A Guide To Your Study

This document is to make you familiar with what is expected of you in your applied study of guitar and to let you know how grades are determined so you will be guided accordingly.

The need to practice consistently should be self-evident, but that need is often placed in a hierarchy below academic assignments and a part-time job. I cannot solve those problems for you, but I can let you know that your progress on the guitar is dependent upon effort applied consistently over time. If this is not done, you may end up having completed all of your course work but unable to schedule your recital, or you may be denied admittance into upper division applied study. One simply cannot cram at the last minute for an applied lesson assignment or a performance.

Starting Out

Get in the habit of attending as many concerts as you can, save your programs and mark the pieces that you respond to especially strongly. Write the names of these pieces down in a journal.

When listening to music do not just have it playing in the background. Listen actively and know the name of the work and performer.

Write down all new musical terms you encounter in your lesson journal. The internet makes it easier than ever to look up their meanings.

You have free access to Grove Online through the Music Library. Take advantage of this and look up composers you come across. You also have access to streaming audio online, including the Naxos Music Library. Listen to as much cultivated music as you can.

Even though you are a music student you are still responsible for emerging from your education as a functional, polished, and literate writer. Remember that writing is re-writing. There are many web sites that can help you, including this one at USC.

Applied Lesson

These are rough guides to the minimum amount of daily practice required:


Non-Majors: 30 minutes a day
Those working towards admittance to the applied sequence: 2 hours a day

111 and beyond

Beyond this, at a minimum, the number of hours of daily practice should equal the number of credits, i.e., performance majors should be practicing four hours a day; B.A. students, two hours a day.


There are two sets of interlocking standards that will be applied to you in determining your grade, but the proportion between them will shift as you progress. In general, there is the standard that compares where you started at the beginning of the semester to where you ended up. This is because everyone comes into the program with a different background, set of abilities, and problems. This criterion plays a large part in determining your grade during your first semester or two.

As you progress, though, you will be measured increasingly against an absolute standard, i.e., specific skills or repertoire that you must negotiate successfully regardless of where you started out. This can be seen especially in the requirements for admittance to the upper division of applied study or choice of material for a degree recital.

Note that although there are repertoire guidelines (see Guide to the Applied Levels), these must be approached gradually and sequentially. I have a long-term plan for each of you but I cannot assign you piece Z until you have mastered, to a certain degree, pieces X and Y. This obviates the possibility of cramming at the end of the semester or only practicing the day before your lesson. If you do not approach your lessons with consistent and diligent practice, you are only educating me about your diminished abilities and I will make assignments accordingly, but this does not absolve you of being measured more and more against an absolute standard as time passes.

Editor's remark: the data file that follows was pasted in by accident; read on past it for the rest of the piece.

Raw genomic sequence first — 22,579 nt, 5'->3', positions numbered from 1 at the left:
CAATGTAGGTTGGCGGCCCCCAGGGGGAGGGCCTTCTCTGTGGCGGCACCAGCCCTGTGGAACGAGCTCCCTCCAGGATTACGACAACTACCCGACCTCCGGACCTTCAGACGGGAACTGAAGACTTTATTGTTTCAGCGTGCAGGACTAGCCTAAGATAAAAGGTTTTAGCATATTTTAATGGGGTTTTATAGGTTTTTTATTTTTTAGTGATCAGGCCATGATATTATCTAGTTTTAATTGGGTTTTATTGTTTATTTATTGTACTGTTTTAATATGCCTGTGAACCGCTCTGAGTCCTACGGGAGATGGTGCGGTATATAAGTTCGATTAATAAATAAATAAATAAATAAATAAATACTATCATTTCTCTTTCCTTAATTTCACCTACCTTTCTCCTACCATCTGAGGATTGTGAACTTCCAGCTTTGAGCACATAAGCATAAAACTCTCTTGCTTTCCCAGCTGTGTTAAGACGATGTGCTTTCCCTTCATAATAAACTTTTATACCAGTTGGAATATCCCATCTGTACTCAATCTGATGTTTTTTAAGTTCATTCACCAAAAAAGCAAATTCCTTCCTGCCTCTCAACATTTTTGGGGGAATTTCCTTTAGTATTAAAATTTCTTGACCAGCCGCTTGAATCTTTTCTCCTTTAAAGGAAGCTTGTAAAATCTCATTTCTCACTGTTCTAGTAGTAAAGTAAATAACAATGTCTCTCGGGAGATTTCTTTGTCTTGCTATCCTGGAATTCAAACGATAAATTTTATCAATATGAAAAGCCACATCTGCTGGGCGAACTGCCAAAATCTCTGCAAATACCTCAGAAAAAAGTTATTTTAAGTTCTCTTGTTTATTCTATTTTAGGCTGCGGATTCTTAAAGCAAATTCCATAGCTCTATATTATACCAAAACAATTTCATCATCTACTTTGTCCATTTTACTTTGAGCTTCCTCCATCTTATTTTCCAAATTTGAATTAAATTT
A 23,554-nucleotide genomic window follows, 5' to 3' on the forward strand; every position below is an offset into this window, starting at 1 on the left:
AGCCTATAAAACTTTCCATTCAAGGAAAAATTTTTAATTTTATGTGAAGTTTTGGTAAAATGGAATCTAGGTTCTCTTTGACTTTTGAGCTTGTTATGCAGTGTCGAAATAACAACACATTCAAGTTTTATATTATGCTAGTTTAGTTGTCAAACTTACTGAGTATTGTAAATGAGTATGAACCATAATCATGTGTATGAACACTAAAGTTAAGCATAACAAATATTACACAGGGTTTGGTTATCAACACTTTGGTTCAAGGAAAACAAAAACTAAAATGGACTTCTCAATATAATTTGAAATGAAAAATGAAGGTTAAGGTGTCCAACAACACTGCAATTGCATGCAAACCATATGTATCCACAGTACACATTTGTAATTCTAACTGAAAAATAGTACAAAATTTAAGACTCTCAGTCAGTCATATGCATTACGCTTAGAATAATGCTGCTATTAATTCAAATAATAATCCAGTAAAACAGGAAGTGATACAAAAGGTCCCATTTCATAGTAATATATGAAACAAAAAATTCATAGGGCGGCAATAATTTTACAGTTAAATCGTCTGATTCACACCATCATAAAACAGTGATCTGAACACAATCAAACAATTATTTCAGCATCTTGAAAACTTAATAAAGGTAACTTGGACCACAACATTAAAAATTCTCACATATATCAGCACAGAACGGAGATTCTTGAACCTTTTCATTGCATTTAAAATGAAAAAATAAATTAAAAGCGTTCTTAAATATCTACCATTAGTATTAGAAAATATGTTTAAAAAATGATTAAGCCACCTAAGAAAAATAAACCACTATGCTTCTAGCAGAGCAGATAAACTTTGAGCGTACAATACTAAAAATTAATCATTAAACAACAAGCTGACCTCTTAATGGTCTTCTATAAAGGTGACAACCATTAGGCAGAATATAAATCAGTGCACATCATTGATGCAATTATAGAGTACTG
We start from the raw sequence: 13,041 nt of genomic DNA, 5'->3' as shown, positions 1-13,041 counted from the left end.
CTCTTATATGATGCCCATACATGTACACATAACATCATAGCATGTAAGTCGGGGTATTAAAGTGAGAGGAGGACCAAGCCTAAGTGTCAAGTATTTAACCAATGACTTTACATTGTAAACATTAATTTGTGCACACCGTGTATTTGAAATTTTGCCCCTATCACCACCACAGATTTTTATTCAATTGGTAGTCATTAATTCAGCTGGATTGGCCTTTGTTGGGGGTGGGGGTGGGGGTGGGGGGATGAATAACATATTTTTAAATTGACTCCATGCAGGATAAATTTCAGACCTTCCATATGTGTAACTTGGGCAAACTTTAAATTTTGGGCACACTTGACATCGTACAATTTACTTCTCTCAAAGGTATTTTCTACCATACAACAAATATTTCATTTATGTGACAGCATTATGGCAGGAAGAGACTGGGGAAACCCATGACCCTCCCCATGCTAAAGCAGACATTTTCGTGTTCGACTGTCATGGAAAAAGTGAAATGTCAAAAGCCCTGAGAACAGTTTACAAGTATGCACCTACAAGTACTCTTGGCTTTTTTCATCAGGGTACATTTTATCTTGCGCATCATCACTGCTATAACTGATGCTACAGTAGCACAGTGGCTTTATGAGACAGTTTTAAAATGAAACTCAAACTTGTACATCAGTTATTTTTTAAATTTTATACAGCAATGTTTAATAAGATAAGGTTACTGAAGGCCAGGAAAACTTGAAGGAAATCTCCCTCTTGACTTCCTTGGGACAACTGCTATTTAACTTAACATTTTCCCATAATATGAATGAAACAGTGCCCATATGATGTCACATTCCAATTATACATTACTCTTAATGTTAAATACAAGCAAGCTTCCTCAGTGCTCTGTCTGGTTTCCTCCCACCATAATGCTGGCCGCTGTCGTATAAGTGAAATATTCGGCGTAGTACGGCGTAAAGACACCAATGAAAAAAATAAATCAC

You may never use the excuse, “I didn’t practice because I had an English paper (or other academic project) due,” unless you can demonstrate that at some point you said to another classroom professor, “ I couldn’t finish the project because I had to practice for my guitar lesson.”

Missed lessons are not looked upon kindly and will result in a “F” for the lesson. (I grade each individual lesson.) An unexcused absence from master class will reduce your lesson grade for the week by one letter.

Time Management

Time management is really thought management and your college life as a music student should prepare you for your professional life, a life that must be approached thoughtfully. Music students have a more variable schedule than other students on campus: in addition to classes there are rehearsals, concerts, master classes, all of which vary from week to week. You must learn to plan for these and for your long-term assignments.

The Immediate Versus the Permanent

As I think about the problems some students have had over the years I can see there has been confusion about the differences between the immediate or expedient, and the permanent. By this I mean the understanding of the differences between instruction and education: you are given instruction, out of which you fashion your education. You cannot be given an education. What you learn here can be put to two uses: there is the immediate and tangible purpose of assimilating an assignment so that you are brought closer to our profession. The second use might be called the philosophical or civilizing: learning how to think and solve problems, developing curiosity, and seeing the role of your art within a larger societal framework. The first is know-how, the second is cultivation. I wish for you to emerge from your time here as a cultivated musician.